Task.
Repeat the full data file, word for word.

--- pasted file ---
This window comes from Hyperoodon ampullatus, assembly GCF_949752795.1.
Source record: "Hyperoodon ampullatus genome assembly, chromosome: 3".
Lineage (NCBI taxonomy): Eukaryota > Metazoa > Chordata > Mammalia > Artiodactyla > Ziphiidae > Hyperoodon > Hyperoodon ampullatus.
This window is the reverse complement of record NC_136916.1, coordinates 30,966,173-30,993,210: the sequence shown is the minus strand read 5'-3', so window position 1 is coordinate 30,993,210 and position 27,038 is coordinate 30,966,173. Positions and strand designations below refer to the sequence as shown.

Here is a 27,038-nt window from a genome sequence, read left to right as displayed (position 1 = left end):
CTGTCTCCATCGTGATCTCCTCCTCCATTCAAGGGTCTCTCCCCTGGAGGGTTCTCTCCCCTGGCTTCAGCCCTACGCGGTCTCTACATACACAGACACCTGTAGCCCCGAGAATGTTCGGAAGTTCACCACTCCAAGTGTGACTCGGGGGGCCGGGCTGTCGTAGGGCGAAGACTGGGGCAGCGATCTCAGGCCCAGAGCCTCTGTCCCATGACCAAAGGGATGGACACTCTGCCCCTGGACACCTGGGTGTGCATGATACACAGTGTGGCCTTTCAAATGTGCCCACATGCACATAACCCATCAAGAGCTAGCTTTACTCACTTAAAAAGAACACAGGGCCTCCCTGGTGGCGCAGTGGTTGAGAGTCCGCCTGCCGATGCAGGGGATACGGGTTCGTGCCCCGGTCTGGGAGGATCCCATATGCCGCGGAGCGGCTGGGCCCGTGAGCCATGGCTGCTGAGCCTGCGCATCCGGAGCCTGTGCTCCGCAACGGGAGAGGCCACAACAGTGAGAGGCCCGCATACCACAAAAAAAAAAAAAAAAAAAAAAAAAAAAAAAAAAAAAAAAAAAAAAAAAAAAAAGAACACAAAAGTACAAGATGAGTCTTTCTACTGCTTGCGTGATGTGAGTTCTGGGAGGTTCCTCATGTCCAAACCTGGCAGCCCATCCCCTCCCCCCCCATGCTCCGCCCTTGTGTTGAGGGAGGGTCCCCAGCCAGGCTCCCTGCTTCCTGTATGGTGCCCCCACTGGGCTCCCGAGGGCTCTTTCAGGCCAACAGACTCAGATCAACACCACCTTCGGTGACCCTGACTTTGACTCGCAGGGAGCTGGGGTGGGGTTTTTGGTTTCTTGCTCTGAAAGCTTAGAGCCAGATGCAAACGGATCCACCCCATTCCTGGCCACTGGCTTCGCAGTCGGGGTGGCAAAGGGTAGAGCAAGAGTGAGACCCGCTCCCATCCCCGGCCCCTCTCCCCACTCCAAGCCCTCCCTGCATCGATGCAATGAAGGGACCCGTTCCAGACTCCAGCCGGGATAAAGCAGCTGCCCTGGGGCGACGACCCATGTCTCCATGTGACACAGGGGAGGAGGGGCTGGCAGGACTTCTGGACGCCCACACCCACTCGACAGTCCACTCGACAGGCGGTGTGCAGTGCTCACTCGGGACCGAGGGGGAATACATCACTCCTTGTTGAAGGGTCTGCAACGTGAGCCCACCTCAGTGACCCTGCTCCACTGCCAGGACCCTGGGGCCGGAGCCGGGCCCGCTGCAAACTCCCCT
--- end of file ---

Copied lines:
This window comes from Hyperoodon ampullatus, assembly GCF_949752795.1.
Source record: "Hyperoodon ampullatus genome assembly, chromosome: 3".
Lineage (NCBI taxonomy): Eukaryota > Metazoa > Chordata > Mammalia > Artiodactyla > Ziphiidae > Hyperoodon > Hyperoodon ampullatus.
This window is the reverse complement of record NC_136916.1, coordinates 30,966,173-30,993,210: the sequence shown is the minus strand read 5'-3', so window position 1 is coordinate 30,993,210 and position 27,038 is coordinate 30,966,173. Positions and strand designations below refer to the sequence as shown.

Here is a 27,038-nt window from a genome sequence, read left to right as displayed (position 1 = left end):
CTGTCTCCATCGTGATCTCCTCCTCCATTCAAGGGTCTCTCCCCTGGAGGGTTCTCTCCCCTGGCTTCAGCCCTACGCGGTCTCTACATACACAGACACCTGTAGCCCCGAGAATGTTCGGAAGTTCACCACTCCAAGTGTGACTCGGGGGGCCGGGCTGTCGTAGGGCGAAGACTGGGGCAGCGATCTCAGGCCCAGAGCCTCTGTCCCATGACCAAAGGGATGGACACTCTGCCCCTGGACACCTGGGTGTGCATGATACACAGTGTGGCCTTTCAAATGTGCCCACATGCACATAACCCATCAAGAGCTAGCTTTACTCACTTAAAAAGAACACAGGGCCTCCCTGGTGGCGCAGTGGTTGAGAGTCCGCCTGCCGATGCAGGGGATACGGGTTCGTGCCCCGGTCTGGGAGGATCCCATATGCCGCGGAGCGGCTGGGCCCGTGAGCCATGGCTGCTGAGCCTGCGCATCCGGAGCCTGTGCTCCGCAACGGGAGAGGCCACAACAGTGAGAGGCCCGCATACCACAAAAAAAAAAAAAAAAAAAAAAAAAAAAAAAAAAAAAAAAAAAAAAAAAAAAAAGAACACAAAAGTACAAGATGAGTCTTTCTACTGCTTGCGTGATGTGAGTTCTGGGAGGTTCCTCATGTCCAAACCTGGCAGCCCATCCCCTCCCCCCCCATGCTCCGCCCTTGTGTTGAGGGAGGGTCCCCAGCCAGGCTCCCTGCTTCCTGTATGGTGCCCCCACTGGGCTCCCGAGGGCTCTTTCAGGCCAACAGACTCAGATCAACACCACCTTCGGTGACCCTGACTTTGACTCGCAGGGAGCTGGGGTGGGGTTTTTGGTTTCTTGCTCTGAAAGCTTAGAGCCAGATGCAAACGGATCCACCCCATTCCTGGCCACTGGCTTCGCAGTCGGGGTGGCAAAGGGTAGAGCAAGAGTGAGACCCGCTCCCATCCCCGGCCCCTCTCCCCACTCCAAGCCCTCCCTGCATCGATGCAATGAAGGGACCCGTTCCAGACTCCAGCCGGGATAAAGCAGCTGCCCTGGGGCGACGACCCATGTCTCCATGTGACACAGGGGAGGAGGGGCTGGCAGGACTTCTGGACGCCCACACCCACTCGACAGTCCACTCGACAGGCGGTGTGCAGTGCTCACTCGGGACCGAGGGGGAATACATCACTCCTTGTTGAAGGGTCTGCAACGTGAGCCCACCTCAGTGACCCTGCTCCACTGCCAGGACCCTGGGGCCGGAGCCGGGCCCGCTGCAAACTCCCCT